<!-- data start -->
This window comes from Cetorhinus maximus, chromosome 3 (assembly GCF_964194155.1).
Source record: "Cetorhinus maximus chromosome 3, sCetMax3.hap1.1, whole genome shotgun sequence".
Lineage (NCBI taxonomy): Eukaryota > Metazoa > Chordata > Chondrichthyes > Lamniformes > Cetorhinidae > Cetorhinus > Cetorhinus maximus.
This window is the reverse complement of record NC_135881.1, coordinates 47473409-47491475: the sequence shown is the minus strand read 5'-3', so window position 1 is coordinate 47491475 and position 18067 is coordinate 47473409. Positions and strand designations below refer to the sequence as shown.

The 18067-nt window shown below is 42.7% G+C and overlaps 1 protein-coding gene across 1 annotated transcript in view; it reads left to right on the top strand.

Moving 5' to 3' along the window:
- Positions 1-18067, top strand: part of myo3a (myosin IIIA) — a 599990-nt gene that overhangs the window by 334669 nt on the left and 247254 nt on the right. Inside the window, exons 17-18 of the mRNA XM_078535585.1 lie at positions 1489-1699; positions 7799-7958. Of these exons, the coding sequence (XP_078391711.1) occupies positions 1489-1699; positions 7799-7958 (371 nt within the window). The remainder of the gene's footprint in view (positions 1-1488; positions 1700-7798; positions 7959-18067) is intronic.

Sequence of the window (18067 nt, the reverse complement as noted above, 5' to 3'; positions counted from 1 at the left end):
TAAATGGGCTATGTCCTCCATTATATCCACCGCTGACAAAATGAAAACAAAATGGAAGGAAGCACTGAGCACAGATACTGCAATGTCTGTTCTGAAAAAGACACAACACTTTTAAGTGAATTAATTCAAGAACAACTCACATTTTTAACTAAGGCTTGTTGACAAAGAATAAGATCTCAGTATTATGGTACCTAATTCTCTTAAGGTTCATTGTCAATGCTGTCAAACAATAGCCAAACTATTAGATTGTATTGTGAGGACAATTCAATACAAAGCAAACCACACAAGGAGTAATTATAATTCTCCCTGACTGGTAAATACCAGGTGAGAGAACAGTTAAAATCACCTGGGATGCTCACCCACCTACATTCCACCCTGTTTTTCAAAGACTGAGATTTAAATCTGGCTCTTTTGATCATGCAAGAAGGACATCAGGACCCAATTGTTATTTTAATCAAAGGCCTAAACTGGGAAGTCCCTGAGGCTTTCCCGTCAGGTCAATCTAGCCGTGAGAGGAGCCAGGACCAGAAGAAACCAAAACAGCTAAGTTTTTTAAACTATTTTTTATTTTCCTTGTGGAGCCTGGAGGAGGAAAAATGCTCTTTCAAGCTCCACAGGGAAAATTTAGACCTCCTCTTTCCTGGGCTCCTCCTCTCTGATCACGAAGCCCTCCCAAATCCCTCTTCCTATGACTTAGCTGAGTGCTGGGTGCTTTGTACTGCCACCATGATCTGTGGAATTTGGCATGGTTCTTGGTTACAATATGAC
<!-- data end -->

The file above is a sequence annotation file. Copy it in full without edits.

This window comes from Cetorhinus maximus, chromosome 3 (assembly GCF_964194155.1).
Source record: "Cetorhinus maximus chromosome 3, sCetMax3.hap1.1, whole genome shotgun sequence".
Lineage (NCBI taxonomy): Eukaryota > Metazoa > Chordata > Chondrichthyes > Lamniformes > Cetorhinidae > Cetorhinus > Cetorhinus maximus.
This window is the reverse complement of record NC_135881.1, coordinates 47473409-47491475: the sequence shown is the minus strand read 5'-3', so window position 1 is coordinate 47491475 and position 18067 is coordinate 47473409. Positions and strand designations below refer to the sequence as shown.

The 18067-nt window shown below is 42.7% G+C and overlaps 1 protein-coding gene across 1 annotated transcript in view; it reads left to right on the top strand.

Moving 5' to 3' along the window:
- Positions 1-18067, top strand: part of myo3a (myosin IIIA) — a 599990-nt gene that overhangs the window by 334669 nt on the left and 247254 nt on the right. Inside the window, exons 17-18 of the mRNA XM_078535585.1 lie at positions 1489-1699; positions 7799-7958. Of these exons, the coding sequence (XP_078391711.1) occupies positions 1489-1699; positions 7799-7958 (371 nt within the window). The remainder of the gene's footprint in view (positions 1-1488; positions 1700-7798; positions 7959-18067) is intronic.

Sequence of the window (18067 nt, the reverse complement as noted above, 5' to 3'; positions counted from 1 at the left end):
TAAATGGGCTATGTCCTCCATTATATCCACCGCTGACAAAATGAAAACAAAATGGAAGGAAGCACTGAGCACAGATACTGCAATGTCTGTTCTGAAAAAGACACAACACTTTTAAGTGAATTAATTCAAGAACAACTCACATTTTTAACTAAGGCTTGTTGACAAAGAATAAGATCTCAGTATTATGGTACCTAATTCTCTTAAGGTTCATTGTCAATGCTGTCAAACAATAGCCAAACTATTAGATTGTATTGTGAGGACAATTCAATACAAAGCAAACCACACAAGGAGTAATTATAATTCTCCCTGACTGGTAAATACCAGGTGAGAGAACAGTTAAAATCACCTGGGATGCTCACCCACCTACATTCCACCCTGTTTTTCAAAGACTGAGATTTAAATCTGGCTCTTTTGATCATGCAAGAAGGACATCAGGACCCAATTGTTATTTTAATCAAAGGCCTAAACTGGGAAGTCCCTGAGGCTTTCCCGTCAGGTCAATCTAGCCGTGAGAGGAGCCAGGACCAGAAGAAACCAAAACAGCTAAGTTTTTTAAACTATTTTTTATTTTCCTTGTGGAGCCTGGAGGAGGAAAAATGCTCTTTCAAGCTCCACAGGGAAAATTTAGACCTCCTCTTTCCTGGGCTCCTCCTCTCTGATCACGAAGCCCTCCCAAATCCCTCTTCCTATGACTTAGCTGAGTGCTGGGTGCTTTGTACTGCCACCATGATCTGTGGAATTTGGCATGGTTCTTGGTTACAATATGAC